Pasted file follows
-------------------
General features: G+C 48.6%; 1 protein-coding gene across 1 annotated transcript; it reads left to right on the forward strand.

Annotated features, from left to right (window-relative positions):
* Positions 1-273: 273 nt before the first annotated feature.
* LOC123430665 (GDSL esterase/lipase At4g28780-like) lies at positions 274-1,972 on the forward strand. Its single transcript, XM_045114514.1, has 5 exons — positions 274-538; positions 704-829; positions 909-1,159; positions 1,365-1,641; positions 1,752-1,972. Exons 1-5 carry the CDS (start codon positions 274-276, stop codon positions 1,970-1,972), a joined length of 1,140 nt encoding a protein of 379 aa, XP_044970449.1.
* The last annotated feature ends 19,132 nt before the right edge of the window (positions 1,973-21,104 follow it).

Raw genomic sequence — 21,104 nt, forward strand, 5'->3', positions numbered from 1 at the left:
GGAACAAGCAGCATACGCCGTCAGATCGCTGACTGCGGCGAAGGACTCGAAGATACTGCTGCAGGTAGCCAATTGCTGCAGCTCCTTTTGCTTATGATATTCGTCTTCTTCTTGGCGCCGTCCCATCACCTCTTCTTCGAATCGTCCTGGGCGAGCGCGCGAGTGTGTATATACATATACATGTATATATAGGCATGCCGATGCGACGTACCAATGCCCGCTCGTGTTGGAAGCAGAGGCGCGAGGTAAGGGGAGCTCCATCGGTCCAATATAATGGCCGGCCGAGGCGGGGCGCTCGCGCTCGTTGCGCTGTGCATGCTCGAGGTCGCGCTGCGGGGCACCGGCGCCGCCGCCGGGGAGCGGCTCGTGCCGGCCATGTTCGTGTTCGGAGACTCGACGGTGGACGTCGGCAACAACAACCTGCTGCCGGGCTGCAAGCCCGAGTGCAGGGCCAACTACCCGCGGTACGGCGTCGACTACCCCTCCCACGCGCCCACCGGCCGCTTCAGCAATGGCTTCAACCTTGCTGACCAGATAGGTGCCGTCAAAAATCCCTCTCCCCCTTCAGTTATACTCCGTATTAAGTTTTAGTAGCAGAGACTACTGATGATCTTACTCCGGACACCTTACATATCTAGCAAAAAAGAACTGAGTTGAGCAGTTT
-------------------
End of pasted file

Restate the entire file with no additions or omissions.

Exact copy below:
General features: G+C 48.6%; 1 protein-coding gene across 1 annotated transcript; it reads left to right on the forward strand.

Annotated features, from left to right (window-relative positions):
* Positions 1-273: 273 nt before the first annotated feature.
* LOC123430665 (GDSL esterase/lipase At4g28780-like) lies at positions 274-1,972 on the forward strand. Its single transcript, XM_045114514.1, has 5 exons — positions 274-538; positions 704-829; positions 909-1,159; positions 1,365-1,641; positions 1,752-1,972. Exons 1-5 carry the CDS (start codon positions 274-276, stop codon positions 1,970-1,972), a joined length of 1,140 nt encoding a protein of 379 aa, XP_044970449.1.
* The last annotated feature ends 19,132 nt before the right edge of the window (positions 1,973-21,104 follow it).

Raw genomic sequence — 21,104 nt, forward strand, 5'->3', positions numbered from 1 at the left:
GGAACAAGCAGCATACGCCGTCAGATCGCTGACTGCGGCGAAGGACTCGAAGATACTGCTGCAGGTAGCCAATTGCTGCAGCTCCTTTTGCTTATGATATTCGTCTTCTTCTTGGCGCCGTCCCATCACCTCTTCTTCGAATCGTCCTGGGCGAGCGCGCGAGTGTGTATATACATATACATGTATATATAGGCATGCCGATGCGACGTACCAATGCCCGCTCGTGTTGGAAGCAGAGGCGCGAGGTAAGGGGAGCTCCATCGGTCCAATATAATGGCCGGCCGAGGCGGGGCGCTCGCGCTCGTTGCGCTGTGCATGCTCGAGGTCGCGCTGCGGGGCACCGGCGCCGCCGCCGGGGAGCGGCTCGTGCCGGCCATGTTCGTGTTCGGAGACTCGACGGTGGACGTCGGCAACAACAACCTGCTGCCGGGCTGCAAGCCCGAGTGCAGGGCCAACTACCCGCGGTACGGCGTCGACTACCCCTCCCACGCGCCCACCGGCCGCTTCAGCAATGGCTTCAACCTTGCTGACCAGATAGGTGCCGTCAAAAATCCCTCTCCCCCTTCAGTTATACTCCGTATTAAGTTTTAGTAGCAGAGACTACTGATGATCTTACTCCGGACACCTTACATATCTAGCAAAAAAGAACTGAGTTGAGCAGTTT